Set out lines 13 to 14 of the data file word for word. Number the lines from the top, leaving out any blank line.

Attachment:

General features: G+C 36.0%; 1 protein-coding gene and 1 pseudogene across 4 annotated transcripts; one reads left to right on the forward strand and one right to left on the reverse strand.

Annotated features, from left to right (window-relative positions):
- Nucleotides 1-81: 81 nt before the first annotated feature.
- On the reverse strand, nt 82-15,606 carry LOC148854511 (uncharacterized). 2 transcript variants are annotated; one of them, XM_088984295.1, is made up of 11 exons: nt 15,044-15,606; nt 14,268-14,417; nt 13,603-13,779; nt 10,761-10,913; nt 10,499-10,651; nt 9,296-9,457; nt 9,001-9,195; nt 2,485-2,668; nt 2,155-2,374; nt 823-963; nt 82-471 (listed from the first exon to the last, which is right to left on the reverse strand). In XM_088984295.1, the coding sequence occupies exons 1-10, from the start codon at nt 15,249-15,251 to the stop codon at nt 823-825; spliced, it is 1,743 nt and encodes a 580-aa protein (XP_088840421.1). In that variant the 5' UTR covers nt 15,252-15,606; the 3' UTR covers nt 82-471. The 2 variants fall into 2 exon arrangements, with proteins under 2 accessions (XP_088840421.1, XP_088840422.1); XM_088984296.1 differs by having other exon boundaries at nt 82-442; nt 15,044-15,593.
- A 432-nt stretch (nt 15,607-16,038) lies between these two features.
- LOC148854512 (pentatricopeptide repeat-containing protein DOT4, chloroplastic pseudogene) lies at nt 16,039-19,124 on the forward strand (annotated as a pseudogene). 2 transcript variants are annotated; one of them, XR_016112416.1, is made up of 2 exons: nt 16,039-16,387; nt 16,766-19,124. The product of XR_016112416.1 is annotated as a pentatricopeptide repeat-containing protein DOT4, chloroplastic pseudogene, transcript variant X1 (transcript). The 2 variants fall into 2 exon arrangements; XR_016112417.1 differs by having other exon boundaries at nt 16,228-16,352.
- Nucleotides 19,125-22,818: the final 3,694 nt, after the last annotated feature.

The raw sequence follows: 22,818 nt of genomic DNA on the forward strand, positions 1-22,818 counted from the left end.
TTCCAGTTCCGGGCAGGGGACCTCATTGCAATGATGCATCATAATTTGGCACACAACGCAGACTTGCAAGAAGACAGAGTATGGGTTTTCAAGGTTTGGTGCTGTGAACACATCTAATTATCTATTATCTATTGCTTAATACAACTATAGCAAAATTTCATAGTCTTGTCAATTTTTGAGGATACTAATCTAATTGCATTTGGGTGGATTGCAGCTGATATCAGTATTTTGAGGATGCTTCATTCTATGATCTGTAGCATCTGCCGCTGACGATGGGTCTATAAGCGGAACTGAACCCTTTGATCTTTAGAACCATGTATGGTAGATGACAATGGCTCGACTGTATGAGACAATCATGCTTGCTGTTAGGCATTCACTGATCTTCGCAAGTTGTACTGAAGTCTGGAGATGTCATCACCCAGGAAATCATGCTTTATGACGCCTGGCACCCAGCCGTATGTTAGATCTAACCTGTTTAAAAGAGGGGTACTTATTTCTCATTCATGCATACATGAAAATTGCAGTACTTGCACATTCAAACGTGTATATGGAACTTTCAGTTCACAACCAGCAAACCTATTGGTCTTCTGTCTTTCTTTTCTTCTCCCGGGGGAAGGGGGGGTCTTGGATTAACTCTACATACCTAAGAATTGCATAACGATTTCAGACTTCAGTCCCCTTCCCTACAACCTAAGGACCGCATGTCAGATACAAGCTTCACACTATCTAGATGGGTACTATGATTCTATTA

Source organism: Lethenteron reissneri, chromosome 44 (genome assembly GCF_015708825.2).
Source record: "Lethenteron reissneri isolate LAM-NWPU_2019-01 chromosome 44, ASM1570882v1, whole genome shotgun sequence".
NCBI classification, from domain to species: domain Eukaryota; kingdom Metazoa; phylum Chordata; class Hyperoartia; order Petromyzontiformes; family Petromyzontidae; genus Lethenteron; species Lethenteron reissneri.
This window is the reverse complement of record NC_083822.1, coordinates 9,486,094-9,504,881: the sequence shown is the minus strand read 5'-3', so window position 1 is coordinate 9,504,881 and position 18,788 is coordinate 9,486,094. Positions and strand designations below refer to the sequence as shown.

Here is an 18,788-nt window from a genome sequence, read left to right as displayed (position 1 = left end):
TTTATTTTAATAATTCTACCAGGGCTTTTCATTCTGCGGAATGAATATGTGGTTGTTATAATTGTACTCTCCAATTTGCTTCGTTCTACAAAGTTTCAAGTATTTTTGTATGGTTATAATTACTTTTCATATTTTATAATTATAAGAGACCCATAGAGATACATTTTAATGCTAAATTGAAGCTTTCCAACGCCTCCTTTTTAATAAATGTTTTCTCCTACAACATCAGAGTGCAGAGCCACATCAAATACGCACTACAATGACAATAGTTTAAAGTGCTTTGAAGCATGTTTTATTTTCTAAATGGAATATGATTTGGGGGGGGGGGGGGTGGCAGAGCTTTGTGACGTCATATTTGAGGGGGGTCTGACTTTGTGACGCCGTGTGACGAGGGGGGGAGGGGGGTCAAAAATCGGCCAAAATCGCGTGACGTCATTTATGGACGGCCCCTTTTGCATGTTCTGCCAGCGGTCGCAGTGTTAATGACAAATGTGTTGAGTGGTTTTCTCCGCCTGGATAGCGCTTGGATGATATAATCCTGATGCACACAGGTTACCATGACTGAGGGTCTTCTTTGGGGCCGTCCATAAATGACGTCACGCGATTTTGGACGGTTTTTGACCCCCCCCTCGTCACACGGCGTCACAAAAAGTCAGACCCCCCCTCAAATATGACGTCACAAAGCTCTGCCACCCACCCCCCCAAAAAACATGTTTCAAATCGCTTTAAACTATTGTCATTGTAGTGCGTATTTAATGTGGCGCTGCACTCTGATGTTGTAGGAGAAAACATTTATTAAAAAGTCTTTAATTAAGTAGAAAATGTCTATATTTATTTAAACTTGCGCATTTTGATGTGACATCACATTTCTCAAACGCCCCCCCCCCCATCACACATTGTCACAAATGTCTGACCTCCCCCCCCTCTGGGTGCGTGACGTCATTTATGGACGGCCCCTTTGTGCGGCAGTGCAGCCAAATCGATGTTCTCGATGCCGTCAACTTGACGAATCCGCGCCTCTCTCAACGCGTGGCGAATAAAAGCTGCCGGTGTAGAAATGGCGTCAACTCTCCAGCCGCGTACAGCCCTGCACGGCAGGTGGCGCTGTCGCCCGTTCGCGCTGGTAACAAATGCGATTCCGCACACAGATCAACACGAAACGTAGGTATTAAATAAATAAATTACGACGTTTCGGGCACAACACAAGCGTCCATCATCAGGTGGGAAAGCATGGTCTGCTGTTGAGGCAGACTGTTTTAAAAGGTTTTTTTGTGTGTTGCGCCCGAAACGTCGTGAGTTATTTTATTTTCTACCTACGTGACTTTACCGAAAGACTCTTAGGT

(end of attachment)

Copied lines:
This window is the reverse complement of record NC_083822.1, coordinates 9,486,094-9,504,881: the sequence shown is the minus strand read 5'-3', so window position 1 is coordinate 9,504,881 and position 18,788 is coordinate 9,486,094. Positions and strand designations below refer to the sequence as shown.

Here is an 18,788-nt window from a genome sequence, read left to right as displayed (position 1 = left end):